Letter from the Editor

Dear Readers, Clinton letter pic1Letter300

This year will be the 20th anniversary of my career in glass. I’ve had many conversations about the evolution of the modern glass market with veteran artists, who described the ’80s and ’90s as the prime decades for glass art. I have worked in roughly eight different studios, half of which, unfortunately, have gone out of business. Thankfully I’ve learned not only glass techniques over the years, but what works and doesn’t work in the glass marketplace.

Having a strong product that is unique to you is important. I worked in a glass factory in my early 20s where we produced glass that included a variety of solid sculpture and mold-blown forms. I must have made over 10,000 apples in the three and a half years I worked there until they closed, partially due to the arrival of cheap imported glass. How do you compete with that? By being able to adapt.

I currently own and operate my own studio as a paperweight artist but also work two to three days a week, nine months a year at a hot shop for another artist. My peer members in the National Paperweight Collector’s Association have told me that collector attendance at paperweight conferences has decreased drastically since the ’80s and ’90s, so I adapted by branching out into different markets. In my early 20s I had made and wholesaled pipes around Connecticut, then took a 15-year hiatus from pipe making to focus on the art of the paperweight. Recently, I have started to get back into making smokewear due to the current market and direction of cannabis nationwide.

The openness of information in current glass education is phenomenal. Between workshops and classes, videos online, Instagram, and publications like The Flow, sharing glass techniques is at a volume never seen before. In my early 20s as a furnace worker who was purchasing lampworking equipment to set up in my mother’s basement, I had never seen it live, and there were only a few books and a handful of VHS tapes to explain the process of lampworking. The art of the lampworked paperweight currently has less than 30 people left in the world making encased soft glass paperweights, and I am one of the youngest at the ripe old age of 39. The key to changing this is sharing knowledge with and inspiring others. I answer questions through Instagram and e-mail, demos, and lectures and will be teaching  at the Corning Museum of Glass in July 2020.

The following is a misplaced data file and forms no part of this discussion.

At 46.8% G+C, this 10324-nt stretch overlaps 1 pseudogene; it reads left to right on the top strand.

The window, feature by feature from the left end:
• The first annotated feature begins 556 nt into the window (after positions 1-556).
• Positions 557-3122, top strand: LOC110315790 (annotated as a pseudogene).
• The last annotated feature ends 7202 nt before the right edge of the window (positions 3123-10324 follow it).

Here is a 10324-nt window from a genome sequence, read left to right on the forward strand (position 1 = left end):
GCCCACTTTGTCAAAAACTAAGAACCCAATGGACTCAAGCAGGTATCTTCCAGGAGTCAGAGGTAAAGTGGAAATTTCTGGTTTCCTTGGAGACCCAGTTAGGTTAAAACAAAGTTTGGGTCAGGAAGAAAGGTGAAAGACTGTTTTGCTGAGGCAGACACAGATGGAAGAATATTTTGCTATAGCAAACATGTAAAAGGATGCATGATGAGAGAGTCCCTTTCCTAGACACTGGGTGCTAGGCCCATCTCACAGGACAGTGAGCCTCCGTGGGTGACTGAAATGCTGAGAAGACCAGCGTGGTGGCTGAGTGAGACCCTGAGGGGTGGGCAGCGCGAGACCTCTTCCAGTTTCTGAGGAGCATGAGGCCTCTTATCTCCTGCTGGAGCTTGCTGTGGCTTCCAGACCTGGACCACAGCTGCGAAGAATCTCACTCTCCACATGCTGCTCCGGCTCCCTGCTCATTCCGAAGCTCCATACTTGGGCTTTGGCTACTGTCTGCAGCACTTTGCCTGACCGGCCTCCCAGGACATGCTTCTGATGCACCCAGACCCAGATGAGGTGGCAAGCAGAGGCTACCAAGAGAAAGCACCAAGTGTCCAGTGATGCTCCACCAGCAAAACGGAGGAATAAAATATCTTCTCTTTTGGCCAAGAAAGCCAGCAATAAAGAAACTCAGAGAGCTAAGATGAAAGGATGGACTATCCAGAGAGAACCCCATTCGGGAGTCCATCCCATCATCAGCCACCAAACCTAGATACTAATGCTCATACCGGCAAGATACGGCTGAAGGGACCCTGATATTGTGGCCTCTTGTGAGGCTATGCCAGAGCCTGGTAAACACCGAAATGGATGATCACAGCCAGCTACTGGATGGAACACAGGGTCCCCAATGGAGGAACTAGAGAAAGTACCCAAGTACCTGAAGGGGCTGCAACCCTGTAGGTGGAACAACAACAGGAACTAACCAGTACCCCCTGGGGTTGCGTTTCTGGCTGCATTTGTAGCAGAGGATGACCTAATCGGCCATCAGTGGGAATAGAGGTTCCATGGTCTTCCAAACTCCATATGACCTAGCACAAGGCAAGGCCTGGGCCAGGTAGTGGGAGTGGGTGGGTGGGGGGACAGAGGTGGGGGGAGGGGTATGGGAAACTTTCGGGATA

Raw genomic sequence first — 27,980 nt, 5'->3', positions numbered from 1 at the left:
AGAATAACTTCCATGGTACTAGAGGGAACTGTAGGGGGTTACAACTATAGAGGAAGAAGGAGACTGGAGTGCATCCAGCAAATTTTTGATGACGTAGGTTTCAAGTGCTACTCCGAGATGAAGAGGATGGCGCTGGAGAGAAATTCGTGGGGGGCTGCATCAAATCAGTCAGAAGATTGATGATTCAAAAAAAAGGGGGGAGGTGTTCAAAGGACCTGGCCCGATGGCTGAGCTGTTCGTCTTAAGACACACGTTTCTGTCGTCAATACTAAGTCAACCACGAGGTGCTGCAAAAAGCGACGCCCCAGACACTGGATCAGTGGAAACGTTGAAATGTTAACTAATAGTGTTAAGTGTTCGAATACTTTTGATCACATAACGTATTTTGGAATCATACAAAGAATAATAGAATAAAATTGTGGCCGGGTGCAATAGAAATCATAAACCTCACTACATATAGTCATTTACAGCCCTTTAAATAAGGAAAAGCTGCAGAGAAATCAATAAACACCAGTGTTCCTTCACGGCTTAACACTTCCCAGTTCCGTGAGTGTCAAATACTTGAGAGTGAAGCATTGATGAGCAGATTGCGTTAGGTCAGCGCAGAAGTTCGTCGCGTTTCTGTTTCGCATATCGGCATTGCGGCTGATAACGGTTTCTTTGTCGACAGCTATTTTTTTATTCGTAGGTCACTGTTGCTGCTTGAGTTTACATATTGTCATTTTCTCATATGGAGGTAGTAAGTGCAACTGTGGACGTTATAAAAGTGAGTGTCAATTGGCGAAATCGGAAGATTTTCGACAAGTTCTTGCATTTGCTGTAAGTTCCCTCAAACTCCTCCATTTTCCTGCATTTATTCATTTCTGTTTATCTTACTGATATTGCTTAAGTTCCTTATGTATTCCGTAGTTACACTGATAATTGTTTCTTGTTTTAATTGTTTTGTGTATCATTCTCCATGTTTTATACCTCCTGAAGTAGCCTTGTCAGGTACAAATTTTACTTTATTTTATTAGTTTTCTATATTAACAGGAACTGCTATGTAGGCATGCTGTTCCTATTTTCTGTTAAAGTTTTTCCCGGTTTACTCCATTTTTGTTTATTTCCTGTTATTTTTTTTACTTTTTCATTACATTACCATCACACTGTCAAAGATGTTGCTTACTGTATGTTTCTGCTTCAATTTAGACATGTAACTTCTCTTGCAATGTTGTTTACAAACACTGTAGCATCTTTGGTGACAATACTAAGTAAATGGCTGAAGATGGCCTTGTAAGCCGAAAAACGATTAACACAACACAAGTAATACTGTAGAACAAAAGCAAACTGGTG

The past 20 years have been one heck of a ride with lots of highs and lows. Perseverance and adaptability are a must in this field if you want to survive and make a living at it. I recommend that beginners take classes, apply for scholarships, keep an open mind, and talk to glass artists whom you admire. I did the same thing when I was young and was able to get great mentorship and advice from such renowned veteran artists as Milon Townsend and Paul Stankard. Now I have new artists reaching out to me.

I wish you the best in your creative endeavors and hope some of you will continue in the tradition of encased soft glass paperweights. Enjoy the issue.

Clinton Smith

Contributing Editor



Upcoming Deadlines for Submission


Fall 2019                           Functional
Submission Deadline        June 1, 2019

Winter 2019                      15th Annual Women in Glass
Submission Deadline        September 1, 2019


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